Extracted from an interesting article from Jeff Orr from ABI research, “We have all heard about leaked company roadmaps that detail a vendor's product or service plans for the next year or two. Typically, putting one's plans down in advance of public announcement has two intended audiences: customers who rely on roadmaps to demonstrate that a vendor has "staying power," and supplier partners who communicate commitment to the supply chain and relay future requirements. These plans generally are well guarded secrets and those getting to view them often have to sign a non-disclosure agreement saying they will not share the information with other parties. But what happens when suppliers decide to enter the market and compete head-on with those vendors that have confided their companies' futures?”
This article is targeting Microsoft and Google strategies, which is basically to start competing with their (probably former?) partners, the Media Tablet manufacturers. In the conclusion, the author doesn’t look overoptimistic about the positive return from such a strategy: if it’s successful or if the OS vendor can finally reach level of sales for his tablet comparable to Apple, and by the way the same level of profit, as this should be the ultimate goal (!), then “the OS vendors will find it increasingly difficult to rebuild the former trust with the device ecosystem”. And, if the OS vendor fails, “they will have caused irreparable harm to the mobile device markets”. Look like a superb lose-lose strategy, isn’t it?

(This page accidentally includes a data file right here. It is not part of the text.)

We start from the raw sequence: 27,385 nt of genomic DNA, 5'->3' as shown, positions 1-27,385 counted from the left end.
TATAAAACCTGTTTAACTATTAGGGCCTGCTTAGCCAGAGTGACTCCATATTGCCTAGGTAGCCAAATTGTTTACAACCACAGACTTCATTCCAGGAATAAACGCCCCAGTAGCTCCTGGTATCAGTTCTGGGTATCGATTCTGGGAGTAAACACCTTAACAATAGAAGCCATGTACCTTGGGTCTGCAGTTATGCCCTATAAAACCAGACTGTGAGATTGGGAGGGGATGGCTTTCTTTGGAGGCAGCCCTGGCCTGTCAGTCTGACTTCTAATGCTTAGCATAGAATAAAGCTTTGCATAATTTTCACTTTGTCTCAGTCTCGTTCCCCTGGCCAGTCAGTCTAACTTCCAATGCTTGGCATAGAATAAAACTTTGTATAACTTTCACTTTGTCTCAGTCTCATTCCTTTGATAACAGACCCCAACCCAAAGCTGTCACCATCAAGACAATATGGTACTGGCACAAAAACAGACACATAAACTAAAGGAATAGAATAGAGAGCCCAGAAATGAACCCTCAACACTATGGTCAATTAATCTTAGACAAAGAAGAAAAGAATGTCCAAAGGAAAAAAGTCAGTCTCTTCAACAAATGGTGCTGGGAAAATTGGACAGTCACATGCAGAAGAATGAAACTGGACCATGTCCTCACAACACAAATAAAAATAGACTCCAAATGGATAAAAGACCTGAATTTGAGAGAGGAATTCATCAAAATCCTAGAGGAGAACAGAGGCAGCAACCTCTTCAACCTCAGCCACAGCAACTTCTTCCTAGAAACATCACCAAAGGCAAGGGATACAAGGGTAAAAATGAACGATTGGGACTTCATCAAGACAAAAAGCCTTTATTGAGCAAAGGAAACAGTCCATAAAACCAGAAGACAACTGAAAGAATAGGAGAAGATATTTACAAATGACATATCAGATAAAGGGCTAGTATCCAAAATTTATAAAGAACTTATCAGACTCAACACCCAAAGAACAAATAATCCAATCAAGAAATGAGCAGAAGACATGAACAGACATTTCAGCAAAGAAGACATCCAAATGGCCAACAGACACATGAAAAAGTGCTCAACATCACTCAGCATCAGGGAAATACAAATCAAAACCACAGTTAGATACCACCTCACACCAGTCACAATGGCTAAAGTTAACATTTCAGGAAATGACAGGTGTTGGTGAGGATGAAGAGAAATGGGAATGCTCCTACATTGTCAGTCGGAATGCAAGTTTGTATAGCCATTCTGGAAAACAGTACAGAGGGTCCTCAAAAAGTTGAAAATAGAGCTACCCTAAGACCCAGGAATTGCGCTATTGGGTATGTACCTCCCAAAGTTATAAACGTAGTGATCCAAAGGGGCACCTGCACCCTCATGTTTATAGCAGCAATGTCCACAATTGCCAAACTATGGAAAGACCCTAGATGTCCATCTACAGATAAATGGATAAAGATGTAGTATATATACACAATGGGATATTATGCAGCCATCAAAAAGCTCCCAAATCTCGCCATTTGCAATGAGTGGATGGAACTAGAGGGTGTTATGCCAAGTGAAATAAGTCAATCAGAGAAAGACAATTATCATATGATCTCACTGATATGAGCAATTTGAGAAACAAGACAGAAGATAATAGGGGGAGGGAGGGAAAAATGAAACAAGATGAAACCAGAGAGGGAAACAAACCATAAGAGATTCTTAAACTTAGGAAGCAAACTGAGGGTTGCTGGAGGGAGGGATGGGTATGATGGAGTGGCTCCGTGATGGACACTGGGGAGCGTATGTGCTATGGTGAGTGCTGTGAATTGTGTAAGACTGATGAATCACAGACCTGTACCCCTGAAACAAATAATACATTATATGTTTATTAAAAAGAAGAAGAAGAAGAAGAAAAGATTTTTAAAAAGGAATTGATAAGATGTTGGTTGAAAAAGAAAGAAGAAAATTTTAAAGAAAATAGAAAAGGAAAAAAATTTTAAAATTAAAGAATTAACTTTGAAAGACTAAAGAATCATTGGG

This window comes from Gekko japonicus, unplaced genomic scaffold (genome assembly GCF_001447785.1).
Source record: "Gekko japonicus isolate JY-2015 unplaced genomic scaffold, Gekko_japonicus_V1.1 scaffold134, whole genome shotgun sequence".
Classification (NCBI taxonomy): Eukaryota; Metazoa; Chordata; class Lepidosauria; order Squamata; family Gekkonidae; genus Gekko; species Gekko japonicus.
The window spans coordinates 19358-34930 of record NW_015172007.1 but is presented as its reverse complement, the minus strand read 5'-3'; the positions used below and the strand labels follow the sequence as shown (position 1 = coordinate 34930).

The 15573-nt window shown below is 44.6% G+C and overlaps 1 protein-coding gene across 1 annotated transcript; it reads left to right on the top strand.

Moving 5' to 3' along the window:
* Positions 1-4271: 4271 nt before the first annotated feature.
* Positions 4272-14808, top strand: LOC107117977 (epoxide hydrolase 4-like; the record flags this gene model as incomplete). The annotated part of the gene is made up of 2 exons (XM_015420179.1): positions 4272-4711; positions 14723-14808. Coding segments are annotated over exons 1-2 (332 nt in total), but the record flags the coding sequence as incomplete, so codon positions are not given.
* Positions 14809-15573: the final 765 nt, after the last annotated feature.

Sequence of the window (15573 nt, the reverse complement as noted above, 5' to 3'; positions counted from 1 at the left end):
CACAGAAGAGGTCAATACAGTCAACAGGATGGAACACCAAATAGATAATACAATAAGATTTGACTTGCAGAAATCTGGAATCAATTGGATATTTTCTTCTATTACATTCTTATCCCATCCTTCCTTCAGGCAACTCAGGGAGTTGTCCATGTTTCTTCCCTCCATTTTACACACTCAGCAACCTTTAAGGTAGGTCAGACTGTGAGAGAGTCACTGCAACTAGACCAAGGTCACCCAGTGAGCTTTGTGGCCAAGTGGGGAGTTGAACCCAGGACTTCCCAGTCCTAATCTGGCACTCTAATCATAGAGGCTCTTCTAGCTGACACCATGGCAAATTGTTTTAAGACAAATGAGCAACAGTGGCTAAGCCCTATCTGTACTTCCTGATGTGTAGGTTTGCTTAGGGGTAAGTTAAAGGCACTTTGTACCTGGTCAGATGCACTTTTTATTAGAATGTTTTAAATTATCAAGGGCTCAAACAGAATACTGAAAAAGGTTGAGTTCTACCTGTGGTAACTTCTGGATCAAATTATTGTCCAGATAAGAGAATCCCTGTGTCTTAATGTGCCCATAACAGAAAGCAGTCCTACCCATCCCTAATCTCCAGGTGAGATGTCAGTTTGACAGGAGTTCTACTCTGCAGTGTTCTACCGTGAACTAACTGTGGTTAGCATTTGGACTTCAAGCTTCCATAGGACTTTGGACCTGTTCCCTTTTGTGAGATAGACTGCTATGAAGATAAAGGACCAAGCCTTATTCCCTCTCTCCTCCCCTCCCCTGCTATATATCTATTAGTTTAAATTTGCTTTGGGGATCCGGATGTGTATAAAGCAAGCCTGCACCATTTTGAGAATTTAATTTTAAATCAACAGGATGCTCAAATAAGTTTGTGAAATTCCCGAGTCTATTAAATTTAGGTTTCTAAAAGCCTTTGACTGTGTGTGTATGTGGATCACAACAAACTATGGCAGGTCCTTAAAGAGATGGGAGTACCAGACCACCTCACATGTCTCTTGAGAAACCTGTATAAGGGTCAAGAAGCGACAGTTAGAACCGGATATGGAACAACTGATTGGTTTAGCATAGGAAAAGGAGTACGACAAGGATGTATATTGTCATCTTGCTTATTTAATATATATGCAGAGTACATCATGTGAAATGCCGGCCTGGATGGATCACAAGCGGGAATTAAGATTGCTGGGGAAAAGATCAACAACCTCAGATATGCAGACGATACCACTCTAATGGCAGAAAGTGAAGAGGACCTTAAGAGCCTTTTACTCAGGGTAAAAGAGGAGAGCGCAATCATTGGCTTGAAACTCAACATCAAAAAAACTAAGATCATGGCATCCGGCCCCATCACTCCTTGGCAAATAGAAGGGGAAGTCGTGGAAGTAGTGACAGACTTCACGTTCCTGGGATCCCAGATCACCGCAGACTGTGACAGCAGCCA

The important information which can also be found in this article, even if it is relatively hidden, is: the protection given by an NDA is an illusion!
In other words, signing an NDA with a partner (who could become a competitor) is absolutely useless. You may protect a technology or some product features with patents. But a NDA has never prevented a so-call partner to steal your idea, or to duplicate your product roadmap! I remember one of my customer, at the end of the 1990’s, developing and ASSP with our ASIC technology. The device was ARM based modem providing Ethernet connection for printers and the like; it was a good business for both of us, generating large volumes, when this customer decided to challenge our prices and submit a RFQ to one of our competitor (based in Korea, with a “S” at the beginning of the name). This customer finally stayed with us, but less than one year later, Sxxx was launching a direct competing product! I am sure that our customer has signed a NDA with this ASIC supplier...
I firmly believe that NDA are USELESS (except if you love to waste time in additional legal work). I also firmly believe that I will continue to sign NDA with customers or partners for a long time, just because that's the way it works!
Eric Esteve from IPnest